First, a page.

That ability can be temporary is something you understand deep in the body if you have lived with chronic pain, or just chronic physical dysfunction.
Doing a totally mundane task today - laundry and folding said - and something in my lower back went into spasm, signaled by a sudden, searing, breathtaking, loss of ability.
Several rounds of stretching exercises, multiple ice and heat packs and painkillers and shrieks of pain later and I am managing, just about, to move. But the thoughtless, pain-free mobility of just hours ago is perhaps a couple of days away, at best.
You get to a threshold, with certain conditions, after which the amount of time you have spent “powering through” pain is greater than the amount of time you have spent pain-free.
I am fortunate - I can still power through. I can remember what it is like to be fully mobile, and I know that (this time at least) I am on my way back there.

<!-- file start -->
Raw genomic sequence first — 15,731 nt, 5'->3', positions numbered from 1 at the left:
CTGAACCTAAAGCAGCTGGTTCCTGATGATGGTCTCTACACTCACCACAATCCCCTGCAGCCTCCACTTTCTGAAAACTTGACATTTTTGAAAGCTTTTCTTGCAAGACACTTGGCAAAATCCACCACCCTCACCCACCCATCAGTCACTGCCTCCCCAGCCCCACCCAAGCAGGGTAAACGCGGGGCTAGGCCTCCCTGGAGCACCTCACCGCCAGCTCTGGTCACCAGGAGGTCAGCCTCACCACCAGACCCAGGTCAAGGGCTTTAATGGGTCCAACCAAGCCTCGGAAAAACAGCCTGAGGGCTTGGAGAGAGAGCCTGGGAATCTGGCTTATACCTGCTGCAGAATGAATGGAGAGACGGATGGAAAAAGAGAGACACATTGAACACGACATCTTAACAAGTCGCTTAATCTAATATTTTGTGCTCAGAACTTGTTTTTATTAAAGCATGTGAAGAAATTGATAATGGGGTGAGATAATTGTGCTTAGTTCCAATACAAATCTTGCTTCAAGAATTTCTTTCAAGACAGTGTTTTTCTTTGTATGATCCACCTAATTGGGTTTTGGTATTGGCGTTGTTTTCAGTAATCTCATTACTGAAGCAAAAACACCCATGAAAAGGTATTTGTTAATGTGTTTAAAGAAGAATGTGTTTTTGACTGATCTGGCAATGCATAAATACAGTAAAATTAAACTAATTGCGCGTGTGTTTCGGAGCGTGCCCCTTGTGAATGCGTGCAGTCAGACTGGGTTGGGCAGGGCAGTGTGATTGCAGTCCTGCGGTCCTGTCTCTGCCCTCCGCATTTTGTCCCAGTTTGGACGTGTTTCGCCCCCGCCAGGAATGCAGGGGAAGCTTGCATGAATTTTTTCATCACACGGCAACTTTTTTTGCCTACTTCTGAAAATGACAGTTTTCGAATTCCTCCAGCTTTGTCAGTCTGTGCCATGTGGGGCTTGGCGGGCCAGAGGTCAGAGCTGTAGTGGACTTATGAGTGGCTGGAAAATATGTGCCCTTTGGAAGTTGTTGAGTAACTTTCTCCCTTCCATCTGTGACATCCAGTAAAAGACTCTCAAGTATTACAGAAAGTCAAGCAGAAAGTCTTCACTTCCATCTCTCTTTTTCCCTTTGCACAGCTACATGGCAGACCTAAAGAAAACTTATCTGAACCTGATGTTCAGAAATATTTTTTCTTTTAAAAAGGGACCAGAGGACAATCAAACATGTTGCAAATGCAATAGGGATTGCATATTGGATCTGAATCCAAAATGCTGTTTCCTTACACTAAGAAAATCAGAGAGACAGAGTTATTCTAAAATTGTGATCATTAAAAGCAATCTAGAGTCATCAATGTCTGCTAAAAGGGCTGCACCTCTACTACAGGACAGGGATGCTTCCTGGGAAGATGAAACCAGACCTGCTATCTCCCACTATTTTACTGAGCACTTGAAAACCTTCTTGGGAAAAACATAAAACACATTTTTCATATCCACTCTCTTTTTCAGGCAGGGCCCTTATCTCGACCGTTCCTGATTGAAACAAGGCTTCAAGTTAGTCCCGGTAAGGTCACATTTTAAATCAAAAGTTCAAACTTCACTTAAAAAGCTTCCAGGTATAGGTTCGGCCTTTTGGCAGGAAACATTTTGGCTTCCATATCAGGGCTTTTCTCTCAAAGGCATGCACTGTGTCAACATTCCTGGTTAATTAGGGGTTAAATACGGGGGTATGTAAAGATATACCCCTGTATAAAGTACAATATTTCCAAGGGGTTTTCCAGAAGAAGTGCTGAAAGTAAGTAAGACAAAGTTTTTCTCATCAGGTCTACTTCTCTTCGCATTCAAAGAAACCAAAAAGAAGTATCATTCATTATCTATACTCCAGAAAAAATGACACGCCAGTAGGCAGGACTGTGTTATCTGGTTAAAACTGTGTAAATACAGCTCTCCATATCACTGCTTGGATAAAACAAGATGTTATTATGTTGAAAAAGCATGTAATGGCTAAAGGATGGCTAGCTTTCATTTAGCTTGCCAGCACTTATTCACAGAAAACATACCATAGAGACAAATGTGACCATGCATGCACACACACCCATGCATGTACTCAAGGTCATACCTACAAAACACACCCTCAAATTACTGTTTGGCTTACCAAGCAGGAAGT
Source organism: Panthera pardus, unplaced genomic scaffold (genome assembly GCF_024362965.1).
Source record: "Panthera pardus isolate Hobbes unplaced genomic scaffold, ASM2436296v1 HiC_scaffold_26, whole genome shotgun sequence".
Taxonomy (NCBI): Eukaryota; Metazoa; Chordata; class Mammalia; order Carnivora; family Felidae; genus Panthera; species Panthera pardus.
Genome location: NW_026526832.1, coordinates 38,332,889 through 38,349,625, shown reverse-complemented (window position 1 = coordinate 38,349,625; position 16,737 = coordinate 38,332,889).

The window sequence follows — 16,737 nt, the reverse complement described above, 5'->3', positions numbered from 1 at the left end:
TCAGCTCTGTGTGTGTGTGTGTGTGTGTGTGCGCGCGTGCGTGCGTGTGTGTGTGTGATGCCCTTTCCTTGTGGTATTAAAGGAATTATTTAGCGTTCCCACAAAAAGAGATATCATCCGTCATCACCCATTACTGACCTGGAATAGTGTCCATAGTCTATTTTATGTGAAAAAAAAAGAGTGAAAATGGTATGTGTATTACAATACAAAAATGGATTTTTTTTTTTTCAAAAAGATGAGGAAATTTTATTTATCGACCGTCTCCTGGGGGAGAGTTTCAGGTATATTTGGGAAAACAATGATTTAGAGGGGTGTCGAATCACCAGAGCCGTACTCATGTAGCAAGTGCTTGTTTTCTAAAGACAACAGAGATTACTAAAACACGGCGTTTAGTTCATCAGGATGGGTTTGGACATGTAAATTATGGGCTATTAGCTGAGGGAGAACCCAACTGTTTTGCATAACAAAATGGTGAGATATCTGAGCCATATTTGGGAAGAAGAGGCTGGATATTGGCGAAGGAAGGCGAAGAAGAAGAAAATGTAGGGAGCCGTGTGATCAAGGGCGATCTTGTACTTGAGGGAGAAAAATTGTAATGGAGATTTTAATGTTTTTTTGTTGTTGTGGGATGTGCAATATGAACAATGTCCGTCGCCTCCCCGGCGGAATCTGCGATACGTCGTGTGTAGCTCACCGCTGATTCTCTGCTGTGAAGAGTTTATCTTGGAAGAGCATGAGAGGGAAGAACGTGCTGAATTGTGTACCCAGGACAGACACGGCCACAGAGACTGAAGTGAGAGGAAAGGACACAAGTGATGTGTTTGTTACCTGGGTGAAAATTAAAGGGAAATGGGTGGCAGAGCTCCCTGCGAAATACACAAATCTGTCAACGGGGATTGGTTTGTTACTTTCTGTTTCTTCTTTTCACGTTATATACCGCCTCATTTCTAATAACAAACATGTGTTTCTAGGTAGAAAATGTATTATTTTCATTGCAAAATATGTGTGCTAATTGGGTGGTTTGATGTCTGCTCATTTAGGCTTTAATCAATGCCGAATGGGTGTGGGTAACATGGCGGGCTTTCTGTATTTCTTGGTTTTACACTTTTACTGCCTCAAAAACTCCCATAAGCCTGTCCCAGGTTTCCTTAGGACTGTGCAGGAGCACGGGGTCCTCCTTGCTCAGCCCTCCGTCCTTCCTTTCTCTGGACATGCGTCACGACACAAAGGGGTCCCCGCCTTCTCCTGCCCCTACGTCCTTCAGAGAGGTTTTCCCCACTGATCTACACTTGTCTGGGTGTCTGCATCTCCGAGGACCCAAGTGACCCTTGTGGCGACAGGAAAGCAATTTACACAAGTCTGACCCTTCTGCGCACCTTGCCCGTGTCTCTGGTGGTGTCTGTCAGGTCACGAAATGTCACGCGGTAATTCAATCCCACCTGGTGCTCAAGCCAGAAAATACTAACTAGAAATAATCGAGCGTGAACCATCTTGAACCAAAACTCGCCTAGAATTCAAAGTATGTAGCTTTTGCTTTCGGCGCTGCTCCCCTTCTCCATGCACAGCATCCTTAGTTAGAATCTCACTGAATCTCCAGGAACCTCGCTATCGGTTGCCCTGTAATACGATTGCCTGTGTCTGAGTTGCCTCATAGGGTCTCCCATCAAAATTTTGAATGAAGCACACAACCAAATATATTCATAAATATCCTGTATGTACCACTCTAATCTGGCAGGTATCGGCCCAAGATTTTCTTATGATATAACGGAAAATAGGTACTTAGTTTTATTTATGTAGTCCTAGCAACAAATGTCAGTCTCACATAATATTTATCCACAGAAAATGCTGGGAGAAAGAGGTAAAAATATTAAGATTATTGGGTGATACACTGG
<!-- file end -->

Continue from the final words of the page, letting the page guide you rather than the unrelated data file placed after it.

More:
I have not yet reached that other threshold, the switch from temporary ability - however precarious - to permanent disability. A switch that will come for many of us, eventually.
I am always begging my body not to be so broken
but my body just laughs because it knows who started
this war. on days like this, I am ashamed to look in the mirror so I lie in bed and pretend to be someone else.the pretending is another thing to be ashamed of but that is a story for later. everything I’ve ever wanted is miles away from my outstretched hands.
— from chronic illness by Fortesa Latifi